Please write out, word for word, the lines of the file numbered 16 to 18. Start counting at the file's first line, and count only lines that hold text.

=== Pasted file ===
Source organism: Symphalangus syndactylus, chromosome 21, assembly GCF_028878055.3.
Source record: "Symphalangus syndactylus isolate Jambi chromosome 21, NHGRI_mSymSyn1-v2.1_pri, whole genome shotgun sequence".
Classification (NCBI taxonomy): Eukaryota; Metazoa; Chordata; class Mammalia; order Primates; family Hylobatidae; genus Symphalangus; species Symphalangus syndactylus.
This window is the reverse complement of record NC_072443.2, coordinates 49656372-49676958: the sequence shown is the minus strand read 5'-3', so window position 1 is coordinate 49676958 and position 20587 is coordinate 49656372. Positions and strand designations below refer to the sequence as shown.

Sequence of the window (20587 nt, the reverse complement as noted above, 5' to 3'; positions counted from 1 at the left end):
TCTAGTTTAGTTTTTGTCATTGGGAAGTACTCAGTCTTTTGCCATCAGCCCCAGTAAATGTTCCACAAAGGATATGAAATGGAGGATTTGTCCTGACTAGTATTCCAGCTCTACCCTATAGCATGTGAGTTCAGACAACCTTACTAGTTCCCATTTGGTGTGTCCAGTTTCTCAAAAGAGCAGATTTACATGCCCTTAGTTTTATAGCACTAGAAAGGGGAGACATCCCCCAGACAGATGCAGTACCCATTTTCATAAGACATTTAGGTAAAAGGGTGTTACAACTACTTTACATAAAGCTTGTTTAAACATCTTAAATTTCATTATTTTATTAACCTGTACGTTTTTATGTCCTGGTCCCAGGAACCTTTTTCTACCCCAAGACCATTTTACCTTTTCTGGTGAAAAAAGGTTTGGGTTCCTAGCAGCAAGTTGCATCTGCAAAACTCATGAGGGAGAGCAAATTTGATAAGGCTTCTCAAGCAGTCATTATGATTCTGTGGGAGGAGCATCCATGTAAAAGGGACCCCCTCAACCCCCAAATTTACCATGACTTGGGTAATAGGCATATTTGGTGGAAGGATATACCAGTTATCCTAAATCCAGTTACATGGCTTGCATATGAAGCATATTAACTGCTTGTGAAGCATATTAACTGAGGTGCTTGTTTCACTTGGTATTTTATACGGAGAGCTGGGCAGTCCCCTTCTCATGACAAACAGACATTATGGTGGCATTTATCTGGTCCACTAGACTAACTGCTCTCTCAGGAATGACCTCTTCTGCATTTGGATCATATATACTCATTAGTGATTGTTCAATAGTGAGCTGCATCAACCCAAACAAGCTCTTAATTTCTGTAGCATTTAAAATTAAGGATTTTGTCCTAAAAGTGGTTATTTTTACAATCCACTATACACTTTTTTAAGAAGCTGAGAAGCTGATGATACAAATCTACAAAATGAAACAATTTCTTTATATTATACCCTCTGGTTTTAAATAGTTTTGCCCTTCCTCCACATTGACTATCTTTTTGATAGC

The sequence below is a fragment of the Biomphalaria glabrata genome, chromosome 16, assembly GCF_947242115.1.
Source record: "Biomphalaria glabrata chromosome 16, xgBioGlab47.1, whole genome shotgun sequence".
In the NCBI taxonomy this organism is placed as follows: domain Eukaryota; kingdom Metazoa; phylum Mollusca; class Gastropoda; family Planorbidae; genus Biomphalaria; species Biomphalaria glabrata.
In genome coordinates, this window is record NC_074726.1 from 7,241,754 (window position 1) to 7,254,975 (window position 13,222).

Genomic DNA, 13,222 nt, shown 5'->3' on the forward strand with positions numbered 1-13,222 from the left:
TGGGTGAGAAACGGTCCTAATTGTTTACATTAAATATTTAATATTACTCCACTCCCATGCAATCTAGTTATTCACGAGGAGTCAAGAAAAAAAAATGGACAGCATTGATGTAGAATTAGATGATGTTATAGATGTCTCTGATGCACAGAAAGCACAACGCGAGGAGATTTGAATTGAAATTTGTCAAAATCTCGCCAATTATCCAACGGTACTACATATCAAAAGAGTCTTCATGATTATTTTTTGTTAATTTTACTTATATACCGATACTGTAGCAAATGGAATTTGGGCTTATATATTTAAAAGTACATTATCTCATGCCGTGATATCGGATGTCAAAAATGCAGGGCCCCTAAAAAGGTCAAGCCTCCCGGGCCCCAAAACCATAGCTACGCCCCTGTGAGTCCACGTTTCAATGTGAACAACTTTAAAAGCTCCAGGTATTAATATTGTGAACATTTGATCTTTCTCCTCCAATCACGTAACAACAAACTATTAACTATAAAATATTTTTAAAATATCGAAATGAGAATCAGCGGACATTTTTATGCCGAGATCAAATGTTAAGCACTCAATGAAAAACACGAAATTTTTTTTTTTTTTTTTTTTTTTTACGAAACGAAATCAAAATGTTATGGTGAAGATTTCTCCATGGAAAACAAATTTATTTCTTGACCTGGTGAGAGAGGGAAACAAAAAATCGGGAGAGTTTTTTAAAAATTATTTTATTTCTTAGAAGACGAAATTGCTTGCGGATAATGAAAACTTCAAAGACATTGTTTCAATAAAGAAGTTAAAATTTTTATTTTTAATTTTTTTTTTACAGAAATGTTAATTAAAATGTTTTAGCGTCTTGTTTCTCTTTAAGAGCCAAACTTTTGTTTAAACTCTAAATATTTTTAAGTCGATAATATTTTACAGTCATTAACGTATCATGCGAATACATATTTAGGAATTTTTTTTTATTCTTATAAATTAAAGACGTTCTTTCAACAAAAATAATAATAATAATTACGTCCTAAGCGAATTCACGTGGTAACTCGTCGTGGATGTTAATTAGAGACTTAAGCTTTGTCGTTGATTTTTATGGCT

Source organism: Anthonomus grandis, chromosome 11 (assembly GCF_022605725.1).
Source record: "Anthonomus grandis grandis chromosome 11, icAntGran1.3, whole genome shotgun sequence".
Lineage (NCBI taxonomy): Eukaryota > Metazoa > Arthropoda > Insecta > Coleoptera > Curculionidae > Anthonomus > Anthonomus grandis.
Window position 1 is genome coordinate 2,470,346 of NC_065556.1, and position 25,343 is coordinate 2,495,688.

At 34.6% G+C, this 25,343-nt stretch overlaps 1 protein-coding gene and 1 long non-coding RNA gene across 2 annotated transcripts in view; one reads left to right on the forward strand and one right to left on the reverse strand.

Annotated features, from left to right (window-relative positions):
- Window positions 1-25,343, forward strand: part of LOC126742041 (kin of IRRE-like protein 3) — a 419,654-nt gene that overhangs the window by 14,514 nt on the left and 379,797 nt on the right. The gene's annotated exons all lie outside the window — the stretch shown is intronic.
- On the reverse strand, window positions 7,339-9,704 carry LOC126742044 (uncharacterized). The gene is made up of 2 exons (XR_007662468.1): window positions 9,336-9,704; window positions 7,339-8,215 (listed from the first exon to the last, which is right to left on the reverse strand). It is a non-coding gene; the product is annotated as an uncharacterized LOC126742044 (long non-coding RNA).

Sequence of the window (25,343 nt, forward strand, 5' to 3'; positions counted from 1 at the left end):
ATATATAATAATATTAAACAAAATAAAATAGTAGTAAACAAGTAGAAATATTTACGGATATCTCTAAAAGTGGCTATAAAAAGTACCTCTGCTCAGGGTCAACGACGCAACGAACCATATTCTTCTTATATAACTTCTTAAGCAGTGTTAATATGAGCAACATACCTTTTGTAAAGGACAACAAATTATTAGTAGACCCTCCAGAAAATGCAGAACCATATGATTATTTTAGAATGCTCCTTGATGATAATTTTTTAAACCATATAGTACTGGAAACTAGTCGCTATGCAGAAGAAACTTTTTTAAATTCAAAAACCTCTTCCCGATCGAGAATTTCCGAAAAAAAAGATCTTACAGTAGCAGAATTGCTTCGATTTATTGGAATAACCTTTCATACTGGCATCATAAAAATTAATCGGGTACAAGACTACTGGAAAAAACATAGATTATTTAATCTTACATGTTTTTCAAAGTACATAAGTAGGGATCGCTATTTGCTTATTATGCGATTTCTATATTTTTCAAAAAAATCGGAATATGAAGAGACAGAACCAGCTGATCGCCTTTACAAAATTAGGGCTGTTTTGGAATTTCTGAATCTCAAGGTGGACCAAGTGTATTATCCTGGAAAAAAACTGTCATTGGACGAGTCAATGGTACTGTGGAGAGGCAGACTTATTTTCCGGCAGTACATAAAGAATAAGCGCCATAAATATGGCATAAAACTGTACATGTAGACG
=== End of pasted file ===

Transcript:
Window position 1 is genome coordinate 2,470,346 of NC_065556.1, and position 25,343 is coordinate 2,495,688.

At 34.6% G+C, this 25,343-nt stretch overlaps 1 protein-coding gene and 1 long non-coding RNA gene across 2 annotated transcripts in view; one reads left to right on the forward strand and one right to left on the reverse strand.

Annotated features, from left to right (window-relative positions):